Senate Republicans to sound alarm on rising cost of Thanksgiving amid inflation, supply chain crisis

Price of turkey jumps 27% before Thanksgiving

Doug Baker, vice president of industry relations at FMI, on the supply chain challenges heading into the U.S. holiday season.

FIRST ON FOX: Senate Republicans on Wednesday are expected to sound the alarm on the rising cost of Thanksgiving – from turkey to side dishes, gas prices, and more – and blame Democrats for failing to work on a bipartisan basis to address the supply chain crisis and labor shortage driving inflation.

Sen. Boozman, the top Republican on the Senate Agriculture, Nutrition and Forestry Committee, and Senate Republican Conference Chairman John Barrasso are expected to lead a number of their colleagues at a press conference Wednesday in highlighting their concerns of costs going up for the average American family.

“There’s no turkey on the table, no heat in the oven, and people can’t afford gas to drive to see family,” a GOP aide told Fox News, previewing the press conference. “With massive inflation and a supply chain crisis that won’t quit, Joe Biden won’t be getting any thanks from American families this Thanksgiving.” 

The aide added that that Senate Republicans are “standing up for families and farmers against the tidal wave of taxes, spending, and debt that Democrats have on the menu.”

According to Bureau of Labor Statistics data GOP aides shared with Fox News, Thanksgiving turkey is up 18% from last year – along with traditional side dishes like potatoes, which data shows rose 17% from last year, and green beans, which rose 39% higher. The aides shared data that also showed eggs, bacon and butter all almost 30% higher than their prices last year.

Republican aides warned that Americans “will definitely feel this pinch” at grocery store checkout lines as they prepare for the upcoming holiday.

A volunteer packs onions in the warehouse of the Alameda County Community Food Bank in Oakland, Calif., on Nov. 5, 2021. (AP Photo/Terry Chea)
(AP Photo/Terry Chea)

“With regard to inflation, this will be the most expensive Thanksgiving for the American people in the history of the country,” Barrasso said. “Who would have believed that in just 10 months, Joe Biden could take us to a 30 year record high of inflation?”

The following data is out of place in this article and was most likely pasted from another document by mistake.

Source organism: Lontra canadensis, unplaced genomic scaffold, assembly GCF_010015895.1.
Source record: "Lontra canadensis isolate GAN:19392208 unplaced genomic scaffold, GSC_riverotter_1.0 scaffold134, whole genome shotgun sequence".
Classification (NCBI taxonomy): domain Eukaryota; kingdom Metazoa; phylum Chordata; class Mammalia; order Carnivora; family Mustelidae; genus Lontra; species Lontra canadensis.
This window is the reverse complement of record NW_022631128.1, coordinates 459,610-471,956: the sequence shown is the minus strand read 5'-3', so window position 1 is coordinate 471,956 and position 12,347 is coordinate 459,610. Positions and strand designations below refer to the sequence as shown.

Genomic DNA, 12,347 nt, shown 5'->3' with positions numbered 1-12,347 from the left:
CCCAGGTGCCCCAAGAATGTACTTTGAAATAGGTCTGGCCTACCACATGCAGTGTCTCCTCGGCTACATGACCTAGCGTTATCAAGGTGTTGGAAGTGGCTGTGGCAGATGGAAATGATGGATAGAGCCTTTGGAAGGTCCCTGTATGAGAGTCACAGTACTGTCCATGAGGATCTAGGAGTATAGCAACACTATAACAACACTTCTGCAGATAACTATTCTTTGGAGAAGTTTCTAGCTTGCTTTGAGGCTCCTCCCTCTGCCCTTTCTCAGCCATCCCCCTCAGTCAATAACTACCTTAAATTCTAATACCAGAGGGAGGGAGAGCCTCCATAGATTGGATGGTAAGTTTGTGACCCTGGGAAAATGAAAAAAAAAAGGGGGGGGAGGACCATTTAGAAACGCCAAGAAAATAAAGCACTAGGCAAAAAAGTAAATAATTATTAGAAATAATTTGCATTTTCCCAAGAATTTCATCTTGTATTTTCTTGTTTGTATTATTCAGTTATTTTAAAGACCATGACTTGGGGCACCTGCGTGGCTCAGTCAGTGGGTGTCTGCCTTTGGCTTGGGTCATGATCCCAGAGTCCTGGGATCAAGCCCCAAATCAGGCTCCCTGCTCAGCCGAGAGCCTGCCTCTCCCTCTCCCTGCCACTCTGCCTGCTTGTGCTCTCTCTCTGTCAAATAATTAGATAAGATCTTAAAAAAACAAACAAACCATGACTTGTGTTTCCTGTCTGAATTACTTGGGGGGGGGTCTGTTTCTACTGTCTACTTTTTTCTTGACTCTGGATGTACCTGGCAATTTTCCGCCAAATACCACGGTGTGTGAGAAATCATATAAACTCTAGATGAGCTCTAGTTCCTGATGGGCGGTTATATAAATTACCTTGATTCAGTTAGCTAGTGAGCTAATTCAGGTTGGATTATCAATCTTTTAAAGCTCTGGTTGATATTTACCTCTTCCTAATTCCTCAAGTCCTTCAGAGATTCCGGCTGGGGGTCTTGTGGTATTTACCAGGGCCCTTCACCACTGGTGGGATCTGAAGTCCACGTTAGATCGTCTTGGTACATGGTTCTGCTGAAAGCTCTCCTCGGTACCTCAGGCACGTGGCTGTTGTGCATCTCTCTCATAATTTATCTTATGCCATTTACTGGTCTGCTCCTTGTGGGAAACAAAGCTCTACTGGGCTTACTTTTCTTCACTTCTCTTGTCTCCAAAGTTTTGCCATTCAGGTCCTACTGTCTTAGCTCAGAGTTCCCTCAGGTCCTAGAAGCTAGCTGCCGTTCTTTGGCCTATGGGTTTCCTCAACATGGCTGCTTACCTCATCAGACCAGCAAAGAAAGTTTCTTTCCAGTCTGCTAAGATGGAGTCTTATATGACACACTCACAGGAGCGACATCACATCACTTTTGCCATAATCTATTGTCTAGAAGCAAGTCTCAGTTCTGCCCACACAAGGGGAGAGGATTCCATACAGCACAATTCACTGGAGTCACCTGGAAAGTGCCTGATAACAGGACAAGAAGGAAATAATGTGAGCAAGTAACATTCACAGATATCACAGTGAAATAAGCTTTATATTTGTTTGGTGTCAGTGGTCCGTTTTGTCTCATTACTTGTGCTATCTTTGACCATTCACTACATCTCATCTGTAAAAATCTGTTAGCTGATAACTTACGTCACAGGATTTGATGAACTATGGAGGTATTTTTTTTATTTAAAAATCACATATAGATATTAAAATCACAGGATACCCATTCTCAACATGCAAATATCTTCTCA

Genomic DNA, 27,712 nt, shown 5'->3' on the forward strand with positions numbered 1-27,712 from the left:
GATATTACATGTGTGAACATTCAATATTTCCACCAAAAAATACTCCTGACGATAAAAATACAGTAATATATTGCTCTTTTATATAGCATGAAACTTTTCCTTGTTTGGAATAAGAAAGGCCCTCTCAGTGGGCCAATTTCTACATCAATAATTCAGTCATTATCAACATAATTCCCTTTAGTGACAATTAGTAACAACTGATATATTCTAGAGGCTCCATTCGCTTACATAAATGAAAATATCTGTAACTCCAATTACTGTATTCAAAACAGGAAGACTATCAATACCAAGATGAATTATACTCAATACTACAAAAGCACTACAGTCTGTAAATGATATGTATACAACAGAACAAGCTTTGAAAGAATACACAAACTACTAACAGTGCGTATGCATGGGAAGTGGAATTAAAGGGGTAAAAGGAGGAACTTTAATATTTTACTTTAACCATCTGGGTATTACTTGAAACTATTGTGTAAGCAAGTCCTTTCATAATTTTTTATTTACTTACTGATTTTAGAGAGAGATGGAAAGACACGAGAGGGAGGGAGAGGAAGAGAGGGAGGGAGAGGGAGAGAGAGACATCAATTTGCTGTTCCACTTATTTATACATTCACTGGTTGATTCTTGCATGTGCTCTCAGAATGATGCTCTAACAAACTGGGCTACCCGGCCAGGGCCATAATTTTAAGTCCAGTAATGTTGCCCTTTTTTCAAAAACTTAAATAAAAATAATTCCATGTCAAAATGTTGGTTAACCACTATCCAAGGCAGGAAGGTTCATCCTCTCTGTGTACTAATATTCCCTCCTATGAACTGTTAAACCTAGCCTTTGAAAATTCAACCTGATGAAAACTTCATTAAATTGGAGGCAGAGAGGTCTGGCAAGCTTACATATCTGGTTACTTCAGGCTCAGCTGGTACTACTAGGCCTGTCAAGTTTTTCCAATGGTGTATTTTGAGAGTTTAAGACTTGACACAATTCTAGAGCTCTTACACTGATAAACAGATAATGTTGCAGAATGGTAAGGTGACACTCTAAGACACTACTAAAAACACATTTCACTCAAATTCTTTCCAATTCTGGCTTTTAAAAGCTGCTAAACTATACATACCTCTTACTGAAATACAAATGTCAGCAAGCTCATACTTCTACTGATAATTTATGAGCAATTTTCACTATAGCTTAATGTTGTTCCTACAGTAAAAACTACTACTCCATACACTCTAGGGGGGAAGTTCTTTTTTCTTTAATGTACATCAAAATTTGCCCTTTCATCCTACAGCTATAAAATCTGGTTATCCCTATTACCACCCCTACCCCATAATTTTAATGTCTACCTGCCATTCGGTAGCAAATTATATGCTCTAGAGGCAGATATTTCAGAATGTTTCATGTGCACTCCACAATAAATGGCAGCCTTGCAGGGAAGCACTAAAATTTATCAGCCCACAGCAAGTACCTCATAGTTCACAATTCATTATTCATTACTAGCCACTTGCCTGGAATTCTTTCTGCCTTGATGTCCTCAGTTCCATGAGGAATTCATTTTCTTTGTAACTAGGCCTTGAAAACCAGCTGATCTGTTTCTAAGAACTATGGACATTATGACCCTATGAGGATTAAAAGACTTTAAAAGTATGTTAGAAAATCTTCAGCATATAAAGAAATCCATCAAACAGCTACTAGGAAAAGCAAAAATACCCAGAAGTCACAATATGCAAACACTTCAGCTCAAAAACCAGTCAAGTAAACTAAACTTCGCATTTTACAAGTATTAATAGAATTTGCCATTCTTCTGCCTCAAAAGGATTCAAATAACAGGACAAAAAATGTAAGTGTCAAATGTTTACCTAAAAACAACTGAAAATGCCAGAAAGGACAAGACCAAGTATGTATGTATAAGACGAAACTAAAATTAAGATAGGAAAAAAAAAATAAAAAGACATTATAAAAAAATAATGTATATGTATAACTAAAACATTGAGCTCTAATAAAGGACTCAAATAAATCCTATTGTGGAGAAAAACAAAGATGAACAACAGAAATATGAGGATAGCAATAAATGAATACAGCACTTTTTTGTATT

Republicans will also highlight the increasing cost of gas – saying they are at the highest they have been in seven years. An aide told Fox News that the average American can expect to pay almost 25% more to heat their home, and an increase in gas prices when traveling to family during the holiday season.

“On average, 50 million Americans take the roads for Thanksgiving,” Barrasso said. “The average cost of a gallon of gasoline is now up a dollar per gallon from what it was when Joe Biden came in office.”

Meanwhile, Boozman is expected to stress that the increase in prices are not the fault of the farmers, truck drivers, or grocers, but, instead, “falls squarely on the Democrats” for failing to work with Republicans to address issues “driving food inflation to levels that have not been seen since the Carter administration.”

Republican concerns come after the Labor Department reported last week that U.S. consumer prices accelerated at the fastest annual pace in more than 30 years, as supply chain bottlenecks and materials shortages persisted, and gasoline prices continue to increase.

The consumer price index climbed 6.2% year over year in October, according to the Labor Department. The increase marked the largest annual gain since November 1990. Prices rose 0.9% month over month. 

Energy prices jumped 4.8% last month and were up 30% over the past year. The October increase was largely the result of a 6.1% rise in the cost of gasoline.

Food prices, meanwhile, edged up 0.9% last month as the food at home category saw a 1% increase. All food prices are up 5.3% year over year.

Boozman and Barrasso are expected to be joined by a number of GOP colleagues Wednesday–including Sens. John Thune, Rick Scott, Deb Fischer, Jerry Moran, John Cornyn, Cynthia Lummis, John Hoeven, Dan Sullivan and Roger Marshall. 

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